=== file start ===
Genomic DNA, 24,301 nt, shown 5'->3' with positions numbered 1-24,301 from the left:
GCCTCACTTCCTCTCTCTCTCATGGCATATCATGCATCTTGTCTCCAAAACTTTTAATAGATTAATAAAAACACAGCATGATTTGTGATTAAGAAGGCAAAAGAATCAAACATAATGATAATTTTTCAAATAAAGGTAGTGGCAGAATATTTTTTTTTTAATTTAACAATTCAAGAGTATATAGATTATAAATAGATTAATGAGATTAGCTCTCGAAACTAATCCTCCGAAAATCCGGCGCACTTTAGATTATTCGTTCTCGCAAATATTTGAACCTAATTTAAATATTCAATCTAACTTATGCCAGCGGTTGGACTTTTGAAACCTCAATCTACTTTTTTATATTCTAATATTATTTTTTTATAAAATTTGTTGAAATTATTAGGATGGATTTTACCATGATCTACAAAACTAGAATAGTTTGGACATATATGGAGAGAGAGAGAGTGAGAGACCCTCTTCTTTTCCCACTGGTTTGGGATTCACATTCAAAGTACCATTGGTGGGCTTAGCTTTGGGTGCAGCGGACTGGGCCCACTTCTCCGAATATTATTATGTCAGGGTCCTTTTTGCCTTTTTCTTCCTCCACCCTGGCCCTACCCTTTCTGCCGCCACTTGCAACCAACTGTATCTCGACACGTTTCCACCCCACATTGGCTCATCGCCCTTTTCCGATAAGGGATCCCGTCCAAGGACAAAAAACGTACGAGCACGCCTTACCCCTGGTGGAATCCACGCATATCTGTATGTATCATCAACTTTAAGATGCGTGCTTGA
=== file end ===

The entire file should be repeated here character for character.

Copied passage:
Genomic DNA, 24,301 nt, shown 5'->3' with positions numbered 1-24,301 from the left:
GCCTCACTTCCTCTCTCTCTCATGGCATATCATGCATCTTGTCTCCAAAACTTTTAATAGATTAATAAAAACACAGCATGATTTGTGATTAAGAAGGCAAAAGAATCAAACATAATGATAATTTTTCAAATAAAGGTAGTGGCAGAATATTTTTTTTTTAATTTAACAATTCAAGAGTATATAGATTATAAATAGATTAATGAGATTAGCTCTCGAAACTAATCCTCCGAAAATCCGGCGCACTTTAGATTATTCGTTCTCGCAAATATTTGAACCTAATTTAAATATTCAATCTAACTTATGCCAGCGGTTGGACTTTTGAAACCTCAATCTACTTTTTTATATTCTAATATTATTTTTTTATAAAATTTGTTGAAATTATTAGGATGGATTTTACCATGATCTACAAAACTAGAATAGTTTGGACATATATGGAGAGAGAGAGAGTGAGAGACCCTCTTCTTTTCCCACTGGTTTGGGATTCACATTCAAAGTACCATTGGTGGGCTTAGCTTTGGGTGCAGCGGACTGGGCCCACTTCTCCGAATATTATTATGTCAGGGTCCTTTTTGCCTTTTTCTTCCTCCACCCTGGCCCTACCCTTTCTGCCGCCACTTGCAACCAACTGTATCTCGACACGTTTCCACCCCACATTGGCTCATCGCCCTTTTCCGATAAGGGATCCCGTCCAAGGACAAAAAACGTACGAGCACGCCTTACCCCTGGTGGAATCCACGCATATCTGTATGTATCATCAACTTTAAGATGCGTGCTTGA